A fight over whether to cap the annual intake of refugees has flared up again among Chancellor Angela Merkel’s conservatives ahead of difficult coalition talks — and it risks distracting attention from the far more important task of integrating the 1.3 million that are already here.
A leading economist on Wednesday attacked demands voiced by Bavarian conservatives for an annual limit of 200,000 refugees, calling it a “phony debate” because the intake is already well below that, currently 124,000 so far this year.
The number of migrants reaching Germany had already fallen sharply to 280,000 last year from 890,000 in 2015, due to the closure of borders by countries along the so-called Balkan route and a deal with Turkey to stop illegal migration across the Aegean.
Lars Feld, an economic adviser to the German government and the author of the report on migration commissioned by the Malteser Hilfsdienst, a Catholic aid organization, urged authorities to accelerate the processing of asylum claims and make it easier for refugees to get qualifications and job training.
“I’ve got the impression that companies in Germany are waiting for decisive action in this regard,” said Mr. Feld, presenting the report Wednesday.
The Christian Social Union, the Bavarian sister party to Ms. Merkel’s Christian Democrats, saw its support slump in Sunday’s election, with many of its voters switching to the anti-immigrant Alternative for Germany party. That led CSU leader Horst Seehofer to repeat his demand for an annual cap on refugees, reigniting a dispute with Ms. Merkel, who has steadfastly refused such a limit because she said it would run counter to Germany’s constitutionally-protected right to asylum.
They had shelved the disagreement ahead of the election. But Mr. Seehofer is under pressure to harden his stance. “There is an open flank on our right, and we have to close this flank with a clear position and clear limits,” he said after the election.
It could prove to be a major headache for Ms. Merkel, whose only option is to form a government in a coalition with the pro-business Free Democrats and environmentalist Greens. Both strictly oppose a refugee limit.
In a further sign of the CSU’s hard line, the party criticized plans announced by the EU Commission on Wednesday to resettle at least 50,000 refugees over the next two years, mainly from northern Africa, to battle human trafficking.
“Without progress by the EU in creating reception centers in North Africa and in reaching agreements with North African countries similar to the one with Turkey, a German involvement in the new EU resettlement measures is very difficult,” Bavarian Interior Minister Joachim Herrmann told Handelsblatt.
We need really quick decisions on whether someone can stay.
Mr. Feld compiled a wealth of research and statistics on migration for his Malteser report in an attempt to counter the AfD’s anti-immigrant rhetoric. He said that while crime committed by immigrants was a problem, it was wrong to attribute it solely to the refugee influx since 2015.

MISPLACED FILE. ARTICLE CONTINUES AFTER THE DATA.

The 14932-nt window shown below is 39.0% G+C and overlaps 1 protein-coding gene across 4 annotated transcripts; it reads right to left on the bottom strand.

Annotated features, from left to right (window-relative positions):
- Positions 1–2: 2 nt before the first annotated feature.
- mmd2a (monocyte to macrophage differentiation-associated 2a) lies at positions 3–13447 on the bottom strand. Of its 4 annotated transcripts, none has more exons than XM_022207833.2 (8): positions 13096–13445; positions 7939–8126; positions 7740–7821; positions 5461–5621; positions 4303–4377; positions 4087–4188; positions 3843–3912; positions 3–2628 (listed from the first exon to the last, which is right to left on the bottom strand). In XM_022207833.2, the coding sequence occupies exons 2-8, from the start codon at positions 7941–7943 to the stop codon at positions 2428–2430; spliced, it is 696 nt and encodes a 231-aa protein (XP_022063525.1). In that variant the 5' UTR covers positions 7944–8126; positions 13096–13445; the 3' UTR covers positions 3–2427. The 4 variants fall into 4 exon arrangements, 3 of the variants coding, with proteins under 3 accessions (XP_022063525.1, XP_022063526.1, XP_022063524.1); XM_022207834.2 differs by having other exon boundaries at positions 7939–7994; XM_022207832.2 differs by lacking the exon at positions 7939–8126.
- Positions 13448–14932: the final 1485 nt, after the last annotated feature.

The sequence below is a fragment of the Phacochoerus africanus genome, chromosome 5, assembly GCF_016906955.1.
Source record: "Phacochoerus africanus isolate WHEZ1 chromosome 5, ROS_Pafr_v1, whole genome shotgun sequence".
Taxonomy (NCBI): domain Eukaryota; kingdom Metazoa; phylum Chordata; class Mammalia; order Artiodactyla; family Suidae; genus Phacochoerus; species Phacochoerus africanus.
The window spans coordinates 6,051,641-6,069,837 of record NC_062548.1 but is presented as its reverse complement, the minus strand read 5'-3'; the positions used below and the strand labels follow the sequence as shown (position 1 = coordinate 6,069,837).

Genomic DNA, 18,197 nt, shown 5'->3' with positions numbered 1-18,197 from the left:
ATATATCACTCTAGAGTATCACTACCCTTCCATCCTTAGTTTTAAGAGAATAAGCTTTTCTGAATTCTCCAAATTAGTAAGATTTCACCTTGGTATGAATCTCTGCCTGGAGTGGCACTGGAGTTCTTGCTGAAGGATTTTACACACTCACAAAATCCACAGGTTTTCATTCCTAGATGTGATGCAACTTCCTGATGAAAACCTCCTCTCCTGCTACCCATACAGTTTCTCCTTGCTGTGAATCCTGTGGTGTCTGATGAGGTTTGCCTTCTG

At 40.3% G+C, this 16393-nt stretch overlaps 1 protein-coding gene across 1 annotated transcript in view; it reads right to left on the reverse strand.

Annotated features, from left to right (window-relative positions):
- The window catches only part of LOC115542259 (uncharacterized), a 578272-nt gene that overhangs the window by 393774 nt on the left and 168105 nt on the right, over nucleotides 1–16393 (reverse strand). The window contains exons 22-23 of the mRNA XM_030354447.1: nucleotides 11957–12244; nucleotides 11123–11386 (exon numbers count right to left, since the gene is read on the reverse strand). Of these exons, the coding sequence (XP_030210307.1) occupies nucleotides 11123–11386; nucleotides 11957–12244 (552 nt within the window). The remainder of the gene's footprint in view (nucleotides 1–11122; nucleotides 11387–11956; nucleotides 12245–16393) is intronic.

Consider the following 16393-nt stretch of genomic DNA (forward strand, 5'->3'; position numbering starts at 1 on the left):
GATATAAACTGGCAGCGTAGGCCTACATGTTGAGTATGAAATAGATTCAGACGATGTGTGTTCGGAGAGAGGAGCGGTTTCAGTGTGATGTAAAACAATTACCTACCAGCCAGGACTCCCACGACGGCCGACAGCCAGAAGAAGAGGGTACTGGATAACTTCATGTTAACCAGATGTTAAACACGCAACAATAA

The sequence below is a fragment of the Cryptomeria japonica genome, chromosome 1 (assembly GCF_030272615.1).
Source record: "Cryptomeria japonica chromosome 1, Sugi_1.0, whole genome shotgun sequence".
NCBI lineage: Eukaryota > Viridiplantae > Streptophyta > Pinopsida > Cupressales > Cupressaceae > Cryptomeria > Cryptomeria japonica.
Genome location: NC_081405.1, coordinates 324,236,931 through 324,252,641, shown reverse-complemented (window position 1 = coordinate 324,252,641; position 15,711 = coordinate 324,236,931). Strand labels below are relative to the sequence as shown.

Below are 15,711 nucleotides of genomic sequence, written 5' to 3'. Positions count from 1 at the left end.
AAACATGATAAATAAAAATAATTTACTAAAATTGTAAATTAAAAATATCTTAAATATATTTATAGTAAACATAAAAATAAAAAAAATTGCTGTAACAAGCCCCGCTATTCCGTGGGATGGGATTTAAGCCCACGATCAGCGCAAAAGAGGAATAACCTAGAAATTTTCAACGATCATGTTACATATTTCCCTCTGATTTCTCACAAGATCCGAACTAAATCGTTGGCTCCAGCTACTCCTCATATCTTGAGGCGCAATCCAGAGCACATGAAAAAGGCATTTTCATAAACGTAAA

The refugees didn’t magically solve Germany’s chronic lack of skilled labor or stabilize the creaking pension system. But they weren’t an excessive burden on the welfare state either, he said. Giving refugees a secure status in Germany and enabling them to find work as quickly as possible would lessen the likelihood of them drifting into crime or becoming a drain on the welfare system.
He pointed out the average processing time for asylum claims had increased again lately, to 10.8 months by the end of August, from 7.1 months in 2016 and 5.2 months in 2015.
The Federal Office for Migration and Refugees, which registers refugees and processes their asylum applications, said the increased delay was due to tackling older, more difficult cases after speeding through straightforward ones. The office said people applying for asylum this year received a decision after two months on average.
Mr. Feld said Germany urgently needs to cut the red tape blocking entry into the labor market. Refugees applying to become paramedics, for example, were being rejected because they didn’t have the required police certificate of good conduct.
The head of personnel for luxury automaker Porsche, Andreas Haffner, said authorities need to introduce standardized tests for refugees to give prospective employers a proper idea of their skills and of the German equivalent of their school qualifications. “Companies can’t do that, it’s up to the migration office,” he told Handelsblatt.
In addition, authorities must reach faster decisions on asylum applications because the limbo of waiting is a major obstacle to recruitment, he said. “We need really quick decisions on whether someone can stay. And if someone does an apprenticeship they must be allowed to stay long term,” Mr. Haffner said. “Currently it’s just two years — that’s not enough. It’s not worth the effort for companies.”
For refugees who want to work at companies such as Porsche, Daimler or Bosch, “We have to make clear to them that there are many apprenticeship vacancies at smaller firms, especially in skilled crafts and trades.”
Porsche just wrapped up the second year of its a nine-month training program for refugees. “In the first year we had 13 participants. In the end we recruited seven, and two started an apprenticeship,” Mr. Haffner says. “That doesn’t sound like much, but we don’t lower our standards in comparison with other applicants.”
David Crossland adapted this article for Handelsblatt Global. Till Hoppe reports on politics for Handelsblatt, with a focus on defense, domestic policy and cyber issues. Frank Specht is at Handelsblatt’s Berlin bureau, where he focuses on the German labor market and trade unions. To contact the authors: firstname.lastname@example.org and email@example.com.